|For immediate use||
Sept. 10, 2004 -- No. 426
Study: New dye directly reveals
activated proteins in living cells
By LESLIE H. LANG
UNC School of Medicine
CHAPEL HILL -- A series of experiments reported on this week in the journal Science shows for the first time that novel biosensor dyes can directly reveal activation of proteins in individual living cells.
The research, led by Dr. Klaus M. Hahn, professor of pharmacology at the University of North Carolina at Chapel Hillís School of Medicine, demonstrated that at least one of the dyes Hahn developed makes it possible to dramatically visualize the changing activation and intracellular location of the protein Cdc42.
The novel dyes open new possibilities for screening the molecular effects of drugs within the living cell. Currently, automated "high throughput" drug assays are conducted on thousands of cells at a time, but in vitro, in laboratory test tubes.
Cdc42, a member of the Rho family of proteins, regulates multiple and sometimes opposite functions within the cell: movement, proliferation, cell death and shape.
Injected into connective tissue cells, the dye "I-SO" displayed a bright green-colored fluorescence as Cdc42 activation and interaction with other proteins occurred. In addition, the dye proved highly sensitive, enabling detection of protein activation at low levels, unlike current fluorescence methods that require protein over-expression for detection.
"For the first time we saw native Cdc42 activity in living cells," Hahn said. "But perhaps the most important aspect of the paper is that we demonstrated a new approach: We showed we can look at endogenous molecules and their activation using novel dyes."
Unlike other protein visualization methods, "youíre looking directly at the fluorescence from this dye, which means itís much brighter and more sensitive," Hahn said.
Also differing from current methods, the new approach does not require making modifications to the protein in question.
"Many proteins occur in small amounts, so if you put in exogenous material you change everything," Hahn said.
Among the reasons Hahn and co-authors at Scripps Research Institute in La Jolla, Calif., decided to study the Rho proteins was that different members of the protein family each control a different aspect of cellular movement of extension and retraction. One family controls extension of the edge, another the formation of fibers, and still another controls tail retraction.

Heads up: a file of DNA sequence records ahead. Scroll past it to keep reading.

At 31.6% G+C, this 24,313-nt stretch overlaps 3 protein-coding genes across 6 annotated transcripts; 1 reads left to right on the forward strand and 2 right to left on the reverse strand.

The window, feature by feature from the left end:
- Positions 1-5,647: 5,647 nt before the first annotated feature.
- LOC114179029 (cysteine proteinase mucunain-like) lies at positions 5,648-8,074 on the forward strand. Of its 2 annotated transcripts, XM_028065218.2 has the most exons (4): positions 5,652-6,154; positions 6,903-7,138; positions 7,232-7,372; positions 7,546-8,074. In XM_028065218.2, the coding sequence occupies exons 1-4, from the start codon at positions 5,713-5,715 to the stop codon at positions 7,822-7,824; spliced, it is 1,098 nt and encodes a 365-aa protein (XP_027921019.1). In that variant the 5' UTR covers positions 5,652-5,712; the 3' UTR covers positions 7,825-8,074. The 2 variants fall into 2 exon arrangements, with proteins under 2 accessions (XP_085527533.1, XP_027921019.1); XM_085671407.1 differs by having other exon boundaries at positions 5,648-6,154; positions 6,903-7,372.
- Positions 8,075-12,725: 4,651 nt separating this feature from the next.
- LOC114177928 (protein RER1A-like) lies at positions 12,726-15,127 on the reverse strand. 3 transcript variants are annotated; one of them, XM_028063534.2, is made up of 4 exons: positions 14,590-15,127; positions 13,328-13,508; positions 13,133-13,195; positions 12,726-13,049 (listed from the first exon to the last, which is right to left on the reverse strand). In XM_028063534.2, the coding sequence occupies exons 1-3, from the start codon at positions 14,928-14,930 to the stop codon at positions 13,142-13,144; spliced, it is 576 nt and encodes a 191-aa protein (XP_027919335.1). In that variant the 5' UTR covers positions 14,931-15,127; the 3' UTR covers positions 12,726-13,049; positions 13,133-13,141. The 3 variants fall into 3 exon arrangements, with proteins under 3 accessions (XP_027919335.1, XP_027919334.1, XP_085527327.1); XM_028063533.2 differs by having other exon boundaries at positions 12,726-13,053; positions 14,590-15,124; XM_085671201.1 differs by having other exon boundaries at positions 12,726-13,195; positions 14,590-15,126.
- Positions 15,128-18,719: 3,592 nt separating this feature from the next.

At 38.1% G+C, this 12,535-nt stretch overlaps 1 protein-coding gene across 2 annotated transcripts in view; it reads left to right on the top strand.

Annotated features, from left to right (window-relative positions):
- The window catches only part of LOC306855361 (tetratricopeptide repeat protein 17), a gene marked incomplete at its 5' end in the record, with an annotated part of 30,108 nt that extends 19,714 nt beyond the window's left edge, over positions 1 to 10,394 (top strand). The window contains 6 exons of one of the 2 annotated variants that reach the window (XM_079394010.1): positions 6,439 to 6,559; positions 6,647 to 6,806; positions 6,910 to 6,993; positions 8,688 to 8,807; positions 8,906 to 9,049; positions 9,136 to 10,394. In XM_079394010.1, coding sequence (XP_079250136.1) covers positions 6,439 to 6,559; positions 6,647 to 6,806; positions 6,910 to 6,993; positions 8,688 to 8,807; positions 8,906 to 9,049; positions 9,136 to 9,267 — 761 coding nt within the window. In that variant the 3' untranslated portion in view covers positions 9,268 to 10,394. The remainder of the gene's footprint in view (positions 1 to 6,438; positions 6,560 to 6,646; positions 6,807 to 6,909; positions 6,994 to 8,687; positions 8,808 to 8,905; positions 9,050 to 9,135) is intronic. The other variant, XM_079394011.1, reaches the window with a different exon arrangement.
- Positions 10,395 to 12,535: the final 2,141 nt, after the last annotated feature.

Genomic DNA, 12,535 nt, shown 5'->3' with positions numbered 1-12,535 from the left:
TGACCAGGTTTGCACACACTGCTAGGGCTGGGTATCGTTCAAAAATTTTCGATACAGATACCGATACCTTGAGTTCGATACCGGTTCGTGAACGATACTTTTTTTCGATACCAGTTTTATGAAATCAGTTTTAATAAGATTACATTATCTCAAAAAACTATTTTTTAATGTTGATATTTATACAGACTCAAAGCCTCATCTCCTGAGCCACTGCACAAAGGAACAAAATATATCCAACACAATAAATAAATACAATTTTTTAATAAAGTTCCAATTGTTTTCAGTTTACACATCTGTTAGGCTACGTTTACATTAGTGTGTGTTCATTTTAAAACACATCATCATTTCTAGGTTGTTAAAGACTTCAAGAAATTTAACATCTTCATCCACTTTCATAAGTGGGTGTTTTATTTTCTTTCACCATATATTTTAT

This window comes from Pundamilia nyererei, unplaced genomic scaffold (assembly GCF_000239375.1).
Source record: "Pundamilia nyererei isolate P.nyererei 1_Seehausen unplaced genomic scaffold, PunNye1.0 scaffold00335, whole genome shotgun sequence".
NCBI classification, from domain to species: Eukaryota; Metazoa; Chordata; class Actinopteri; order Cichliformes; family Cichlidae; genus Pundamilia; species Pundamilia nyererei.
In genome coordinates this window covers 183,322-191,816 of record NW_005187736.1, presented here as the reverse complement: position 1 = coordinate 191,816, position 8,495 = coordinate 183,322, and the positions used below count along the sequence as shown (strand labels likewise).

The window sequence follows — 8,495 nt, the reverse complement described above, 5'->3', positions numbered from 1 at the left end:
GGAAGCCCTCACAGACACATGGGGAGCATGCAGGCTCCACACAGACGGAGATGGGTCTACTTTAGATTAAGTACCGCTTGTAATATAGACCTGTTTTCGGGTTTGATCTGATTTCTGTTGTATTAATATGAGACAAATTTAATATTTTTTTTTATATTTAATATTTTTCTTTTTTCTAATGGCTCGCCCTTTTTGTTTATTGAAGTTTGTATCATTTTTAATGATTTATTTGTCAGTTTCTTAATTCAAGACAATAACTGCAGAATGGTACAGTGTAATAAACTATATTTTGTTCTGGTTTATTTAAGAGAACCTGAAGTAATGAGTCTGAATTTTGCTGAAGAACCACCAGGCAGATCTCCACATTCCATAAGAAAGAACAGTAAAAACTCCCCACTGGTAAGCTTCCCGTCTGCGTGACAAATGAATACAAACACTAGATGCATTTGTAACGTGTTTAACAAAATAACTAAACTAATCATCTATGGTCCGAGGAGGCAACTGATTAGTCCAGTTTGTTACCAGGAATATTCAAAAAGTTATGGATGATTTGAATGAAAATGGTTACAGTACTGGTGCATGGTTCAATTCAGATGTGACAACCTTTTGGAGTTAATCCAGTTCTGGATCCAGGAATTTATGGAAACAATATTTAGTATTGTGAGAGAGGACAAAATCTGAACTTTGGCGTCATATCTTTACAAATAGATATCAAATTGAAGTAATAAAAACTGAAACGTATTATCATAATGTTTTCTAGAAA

"And the key to understanding this mechanism is to see where in time and space each of these is turned on and how itís all coordinated," Hahn said. "So thereís a really good reason to look at this in live cells. You canít understand spatio-temporal control if you look at this in a test tube."
Another reason to study Rho proteins is that their activation is necessary to induce essentially opposite behaviors. "Theyíre activated for proliferation and for cell death (apoptosis), also for motility. So it may be that this spatio-temporal control is whatís producing these differences."
Some of the studyís biological findings in that latter regard were tantalizing. Cdc42 induced formation of cell extensions called filopodia when it was activated around the filopodia base and not within the lengths, Hahn said.
"When we looked at extension and retraction, we found that Cdc42 activation was remarkably correlated with both. It was activated at exact locations relative to cell extensions and was turned off in exact parallel with retraction."
Further experiments showed that this coordination was produced by "upstream signals" regulating both retraction and extension.
"The use of fluorescent labeling of molecules in live cells was pioneered over a decade ago here at UNC," Hahn said. "My work with these new dyes is an extension of that work, it grew out of that."
This research was funded by the National Institute of General Medical Sciences, a component of the National Institutes of Health.
Note: To interview Hahn and obtain images, including cell motility movies showing protein activation,
contact him at (919) 843-2775 (office), (919) 843-2752 (lab) or email@example.com.
School of Medicine contact: Les Lang, (919) 843-9687 or firstname.lastname@example.org